Multiple sclerosis (MS) is a debilitating illness in which the immune system begins to attack the insulation (myelin) that surrounds the neurons in our brains. The damage of this attack effectively short circuits the messages our brain send to the body resulting in troubles with balance, coordination, muscle strength, sensations and tremors. There is no known cause for MS but research has suggested that there is a genetic component, related to your body’s inflammatory response, as well as a potential link between viral infection (Epstein Barr and Herpes viruses) and MS development. These viruses infect the majority of the population, 90% in the case of Epstein Barr, and so there must be some other factor that contributes to MS development or the rate of MS in the population would be higher. As it is, MS occurs in approximately 240 people out of every 100,000 Canadians. It was suggested by a researcher in Italy that narrowed veins may be the cause of MS but recent research has shown there appears to be no link between narrowed veins and MS and so the search for a cause continues.
MS can occur as a progressive disease with ever-present symptoms or as a relapsing and remitting disease where people experience periods of symptoms and periods without symptoms. Currently there are few therapies and treatments available for MS and the ones we have are usually limited to dampening the immune system using steroids or other immunosuppressant’s. These treatments are often applied when a person has an attack or exacerbation of their MS symptoms as in the relapsing and remitting diseases. Many researchers spend their days looking for a way to halt the damage done by the immune system for good and this is where a new clinical trial looking at resetting patient’s immune system may hold some promise.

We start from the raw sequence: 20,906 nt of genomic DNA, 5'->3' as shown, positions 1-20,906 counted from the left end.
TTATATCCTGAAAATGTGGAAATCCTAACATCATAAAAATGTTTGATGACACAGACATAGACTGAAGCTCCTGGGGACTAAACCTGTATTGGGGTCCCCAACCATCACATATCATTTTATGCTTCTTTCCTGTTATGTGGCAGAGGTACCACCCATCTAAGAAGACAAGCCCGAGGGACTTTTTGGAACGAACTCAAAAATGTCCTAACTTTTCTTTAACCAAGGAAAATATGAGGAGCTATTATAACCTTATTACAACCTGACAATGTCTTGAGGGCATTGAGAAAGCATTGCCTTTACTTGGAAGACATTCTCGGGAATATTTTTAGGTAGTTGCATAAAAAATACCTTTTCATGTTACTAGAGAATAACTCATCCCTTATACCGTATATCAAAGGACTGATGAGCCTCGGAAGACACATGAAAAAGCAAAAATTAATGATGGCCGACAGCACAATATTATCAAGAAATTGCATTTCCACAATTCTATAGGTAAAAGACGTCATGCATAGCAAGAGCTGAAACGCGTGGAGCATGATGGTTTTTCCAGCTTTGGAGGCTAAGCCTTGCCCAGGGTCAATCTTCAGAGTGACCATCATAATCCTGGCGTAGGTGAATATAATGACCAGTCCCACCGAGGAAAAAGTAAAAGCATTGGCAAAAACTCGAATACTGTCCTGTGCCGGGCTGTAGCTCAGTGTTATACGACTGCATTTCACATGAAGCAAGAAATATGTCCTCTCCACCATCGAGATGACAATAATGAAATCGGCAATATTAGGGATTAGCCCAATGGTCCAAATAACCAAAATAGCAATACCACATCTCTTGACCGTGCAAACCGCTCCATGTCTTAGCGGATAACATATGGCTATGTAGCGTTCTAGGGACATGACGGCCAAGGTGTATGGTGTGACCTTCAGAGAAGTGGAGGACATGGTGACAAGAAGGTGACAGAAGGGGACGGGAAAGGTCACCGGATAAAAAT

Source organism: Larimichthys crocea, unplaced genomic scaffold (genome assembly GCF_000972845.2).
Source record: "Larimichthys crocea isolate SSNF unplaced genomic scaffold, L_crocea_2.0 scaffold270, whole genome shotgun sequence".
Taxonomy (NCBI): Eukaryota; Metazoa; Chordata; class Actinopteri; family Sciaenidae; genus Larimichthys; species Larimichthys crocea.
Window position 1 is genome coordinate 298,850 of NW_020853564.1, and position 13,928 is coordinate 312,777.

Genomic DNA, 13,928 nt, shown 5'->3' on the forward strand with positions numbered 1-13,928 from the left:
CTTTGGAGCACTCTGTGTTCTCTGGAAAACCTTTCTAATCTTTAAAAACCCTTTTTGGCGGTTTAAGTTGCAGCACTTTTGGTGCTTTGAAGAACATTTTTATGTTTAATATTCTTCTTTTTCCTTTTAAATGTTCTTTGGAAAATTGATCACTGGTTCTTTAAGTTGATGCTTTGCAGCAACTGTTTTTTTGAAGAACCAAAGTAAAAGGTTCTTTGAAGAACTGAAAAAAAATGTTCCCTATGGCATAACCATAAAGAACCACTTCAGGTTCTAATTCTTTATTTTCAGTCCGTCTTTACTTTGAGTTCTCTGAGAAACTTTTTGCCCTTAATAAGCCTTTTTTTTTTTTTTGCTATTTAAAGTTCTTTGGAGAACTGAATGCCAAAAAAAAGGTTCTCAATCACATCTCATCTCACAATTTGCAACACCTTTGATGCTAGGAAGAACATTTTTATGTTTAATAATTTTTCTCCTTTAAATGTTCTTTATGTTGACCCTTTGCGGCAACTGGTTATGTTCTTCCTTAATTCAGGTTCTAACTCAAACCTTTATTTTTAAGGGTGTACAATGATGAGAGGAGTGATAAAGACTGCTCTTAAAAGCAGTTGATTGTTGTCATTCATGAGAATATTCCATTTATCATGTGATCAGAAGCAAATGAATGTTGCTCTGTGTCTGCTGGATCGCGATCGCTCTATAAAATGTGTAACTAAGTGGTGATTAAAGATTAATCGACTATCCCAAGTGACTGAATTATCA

Published in JAMA Neurology, this three year interim report shows how resetting the immune system of patients with relapsing and remitting MS affects the progression of their disease. To reset their immune system, the patients were given various chemotherapy drugs designed to kill off all the immune cells, including those that are responsible for attacking the neurons. The patients then had their immune system repopulated using immune stem cells transplanted back into their body. These stem cells were removed and frozen prior to destruction of their immune system. The hope was that this would act like hitting the reset button and prevent the immune system from attacking the neurons and doing further damage. The researchers saw that patients who had this treatment were more likely to stay in remission and also had some improvements in neurologic function.
The results of the trial are early but they are promising. If these results hold up for the full 5 years of the trial then it may be an option for people who have not had success with other forms of treatment. The concern with this procedure is that it can be relatively invasive and unpleasant. While the trial did not see many serious adverse effects, the treatment does require chemotherapy to delete the patient’s immune system and as such all the side effects of chemotherapy would apply to this treatment. Still, for people suffering from the disease, this may offer a possible treatment or it may spawn research into different ways of resetting the immune system. Larger trials are needed before this technique is deemed safe for general use but we may be able to hit the reset button on future autoimmune disorders too.